On that comparison chart it says it’s “impossible” for humans to survive without eating animal flesh. Clearly that is disproved by the number of vegetarians, vegans, & raw vegans, & everyone in-between out there who thrive on meat-free diets.

        I don’t justify or promote any diet using evolution– like I said before, everyone has to find their own way 🙂

  4. Have you read the China Study? You should, it’s an amazing book, very readable and not a wonky scientist only type of read.

  5. I am not a scientist/nutritionist/or whatever expert… I KNOW this though: Since I have cut out meat from my diet, I feel better, I have lost unwanted weight, I have a more consistent and steady feeling throughout the day, and now that I have cut out dairy I don’t feel like shit every morning after my coffee and cereal, I use soy milk instead and have almost none of the bloating and gas that seems to have been caused by the dairy. Cows milk is bad for you, period. I feel better and you will too.

    • I don’t believe cows milk is bad for everyone. Is it bad for some people? Sure; it’s usually a problem digesting the lactose.

      But not everyone has this issue, like many might assume.

      I, as well as many friends and family members, have been drinking milk our entire lives with no ill effect.

    • Victor, I’m in the same boat as you are with the “it feels good” thing. I’m really intrigued by the paleo science, and I want to incorporate it more. But when I stopped eating meat, everything clicked for me with running and I felt better than I ever had, almost immediately. And I had tried paleo before too. I think it’s just an individual thing.

      JC, I’m still not sure about milk. I don’t drink it anymore, but that’s more an ethical decision than a health one. I can’t say I’ve noticed any big energy differences since I cut out dairy altogether, but I didn’t really eat or drink much of it to begin with. I’ve heard a lot of good arguments both for and against dairy as a health food.

      • So have I. I’ve read some very convincing arguments for and against it.

        I’ve actually went weeks without dairy (not on purpose, just happened – usually vacations, etc) and then had periods where I drank 2-3gallons each week.

        I’m fairly aware of what’s going on with how I feel and I’ve never had any issues with it.

        If people generally feel crappy after consuming dairy, I think it’s always a good thing to eliminate it for a while – just to see if that’s the food causing an issue.

        It’s definitely not for everyone but I don’t think it’s to be demonized. Just like everything else – moderation usually wins in the end.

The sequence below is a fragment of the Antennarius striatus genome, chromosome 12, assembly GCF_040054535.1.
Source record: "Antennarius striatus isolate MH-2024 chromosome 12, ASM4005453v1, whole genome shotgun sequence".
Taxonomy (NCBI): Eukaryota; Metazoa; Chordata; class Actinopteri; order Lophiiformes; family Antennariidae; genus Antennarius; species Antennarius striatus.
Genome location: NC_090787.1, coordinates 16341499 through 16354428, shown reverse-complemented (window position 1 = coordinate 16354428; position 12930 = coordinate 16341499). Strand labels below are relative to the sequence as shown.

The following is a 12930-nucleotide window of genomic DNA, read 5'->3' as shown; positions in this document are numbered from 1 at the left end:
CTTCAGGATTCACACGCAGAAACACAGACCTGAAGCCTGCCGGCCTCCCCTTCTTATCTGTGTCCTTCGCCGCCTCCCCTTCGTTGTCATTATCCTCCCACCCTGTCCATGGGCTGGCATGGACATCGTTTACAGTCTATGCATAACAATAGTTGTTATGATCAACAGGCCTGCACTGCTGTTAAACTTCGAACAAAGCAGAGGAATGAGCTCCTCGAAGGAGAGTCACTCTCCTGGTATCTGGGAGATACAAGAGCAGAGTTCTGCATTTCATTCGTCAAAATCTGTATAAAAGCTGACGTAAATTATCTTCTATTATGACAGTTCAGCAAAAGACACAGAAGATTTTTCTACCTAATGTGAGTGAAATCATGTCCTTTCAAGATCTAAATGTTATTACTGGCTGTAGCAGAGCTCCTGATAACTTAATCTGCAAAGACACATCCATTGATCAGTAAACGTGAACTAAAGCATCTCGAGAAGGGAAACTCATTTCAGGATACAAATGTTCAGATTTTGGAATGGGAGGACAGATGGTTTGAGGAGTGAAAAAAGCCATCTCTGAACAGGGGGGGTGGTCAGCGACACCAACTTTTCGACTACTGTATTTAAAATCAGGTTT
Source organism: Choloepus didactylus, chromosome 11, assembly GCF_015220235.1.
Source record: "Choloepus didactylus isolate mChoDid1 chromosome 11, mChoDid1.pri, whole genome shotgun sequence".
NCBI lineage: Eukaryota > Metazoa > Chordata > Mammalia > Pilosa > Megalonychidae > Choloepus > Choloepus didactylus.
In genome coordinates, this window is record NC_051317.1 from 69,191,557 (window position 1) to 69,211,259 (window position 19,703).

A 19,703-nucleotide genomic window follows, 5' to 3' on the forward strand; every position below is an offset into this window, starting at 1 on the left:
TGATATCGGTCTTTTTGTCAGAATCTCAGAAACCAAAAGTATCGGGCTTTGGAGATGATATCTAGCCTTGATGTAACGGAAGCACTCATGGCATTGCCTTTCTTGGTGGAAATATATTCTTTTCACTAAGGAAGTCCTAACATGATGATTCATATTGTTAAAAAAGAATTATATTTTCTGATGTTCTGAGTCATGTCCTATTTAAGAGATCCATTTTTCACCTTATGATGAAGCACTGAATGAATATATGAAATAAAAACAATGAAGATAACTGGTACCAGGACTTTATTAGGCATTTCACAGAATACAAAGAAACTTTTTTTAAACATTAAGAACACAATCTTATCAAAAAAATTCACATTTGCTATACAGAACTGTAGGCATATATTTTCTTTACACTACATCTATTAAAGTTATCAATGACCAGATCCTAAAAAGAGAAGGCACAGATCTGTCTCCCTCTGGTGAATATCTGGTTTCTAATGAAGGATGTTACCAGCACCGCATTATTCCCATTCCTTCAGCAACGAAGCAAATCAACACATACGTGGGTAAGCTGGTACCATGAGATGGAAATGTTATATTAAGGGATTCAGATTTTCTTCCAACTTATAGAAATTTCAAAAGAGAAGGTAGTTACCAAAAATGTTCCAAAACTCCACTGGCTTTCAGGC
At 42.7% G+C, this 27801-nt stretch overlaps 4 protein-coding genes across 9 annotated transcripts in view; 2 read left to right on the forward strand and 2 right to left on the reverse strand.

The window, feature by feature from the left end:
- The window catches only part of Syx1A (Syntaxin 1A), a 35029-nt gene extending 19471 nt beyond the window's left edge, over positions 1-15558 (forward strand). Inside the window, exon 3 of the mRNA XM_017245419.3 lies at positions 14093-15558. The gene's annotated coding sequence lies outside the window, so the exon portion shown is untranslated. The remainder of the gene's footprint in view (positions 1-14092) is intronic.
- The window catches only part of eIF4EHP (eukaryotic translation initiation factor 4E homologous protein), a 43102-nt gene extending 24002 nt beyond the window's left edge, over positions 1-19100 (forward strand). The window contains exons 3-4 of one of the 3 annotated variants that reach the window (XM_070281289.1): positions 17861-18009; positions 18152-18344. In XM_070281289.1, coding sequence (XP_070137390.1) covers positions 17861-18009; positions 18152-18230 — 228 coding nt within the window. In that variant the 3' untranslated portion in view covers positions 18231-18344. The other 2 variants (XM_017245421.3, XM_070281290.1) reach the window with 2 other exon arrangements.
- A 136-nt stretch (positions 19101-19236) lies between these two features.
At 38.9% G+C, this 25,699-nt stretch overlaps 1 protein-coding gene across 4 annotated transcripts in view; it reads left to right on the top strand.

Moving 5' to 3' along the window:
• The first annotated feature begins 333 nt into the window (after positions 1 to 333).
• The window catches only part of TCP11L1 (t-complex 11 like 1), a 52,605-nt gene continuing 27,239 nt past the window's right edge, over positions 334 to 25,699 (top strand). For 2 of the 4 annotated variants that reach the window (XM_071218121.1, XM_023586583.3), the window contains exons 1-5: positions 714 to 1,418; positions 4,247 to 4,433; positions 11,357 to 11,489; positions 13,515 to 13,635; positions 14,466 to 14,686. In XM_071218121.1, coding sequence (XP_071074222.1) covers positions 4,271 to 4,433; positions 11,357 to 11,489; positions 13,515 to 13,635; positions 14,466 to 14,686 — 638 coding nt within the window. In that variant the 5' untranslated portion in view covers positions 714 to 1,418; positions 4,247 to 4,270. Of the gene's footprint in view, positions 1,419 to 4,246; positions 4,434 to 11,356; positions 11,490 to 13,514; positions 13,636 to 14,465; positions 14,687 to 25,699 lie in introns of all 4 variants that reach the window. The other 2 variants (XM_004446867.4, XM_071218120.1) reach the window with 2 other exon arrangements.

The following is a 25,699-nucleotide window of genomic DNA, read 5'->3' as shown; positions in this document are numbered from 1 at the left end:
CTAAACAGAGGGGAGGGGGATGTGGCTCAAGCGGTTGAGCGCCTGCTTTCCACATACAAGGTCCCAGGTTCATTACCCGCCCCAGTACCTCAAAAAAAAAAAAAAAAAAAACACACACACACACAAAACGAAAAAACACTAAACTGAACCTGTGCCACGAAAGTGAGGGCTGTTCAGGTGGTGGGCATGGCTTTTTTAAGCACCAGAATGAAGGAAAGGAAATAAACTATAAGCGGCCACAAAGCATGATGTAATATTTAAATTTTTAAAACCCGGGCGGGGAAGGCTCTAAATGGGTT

I <3 your site

  6. No disrespect to JC, or anyone else that posts or reads this blog or any other blog that touches on these subjects… however I believe that the whole moderation is okay approach is not always appropriate and we as humans have no business putting certain things in our bodies, cow’s milk is certainly one of them… what other species of animal drinks the milk of another? It’s not natural, we have just been steered into believing it is natural and wholesome through industry and ad campaigning. I think it is a disservice to pat folks on the head and say that whatever you think is best is probably what you should do, etc, etc… everyone is different, and so forth. We are all humans and as humans there are probably things that we should not consume, just because you do and you don’t get ill or drop dead or whatever, doesn’t mean that you are not doing damage to your body. People didn’t know that cigarettes were harmful a few generations ago either and we all have that story of the old as dirt aunt or uncle or grandparent that smoked and drank their whole lives and lived to be a billion years old.., but does that make it healthy? Of course not. You do what you want, but it’s bad for you.

  7. Matt, how are you incorporating the principles of the Paleo diet into your vegetarian lifestyle? The Paleo diet is very meat-heavy and I’m curious how it can be adapted for vegetarians.

    For the record, I’m very skeptical of the Paleo diet but will be interested to see if any research supports it in the future.

  8. The paleo diet need not be meat heavy. While many people practice it that way, the basic definition simply has foods either being in or out. You can be a meatless paleo. Though you do need to eat some animal products, with fish being a healthy one.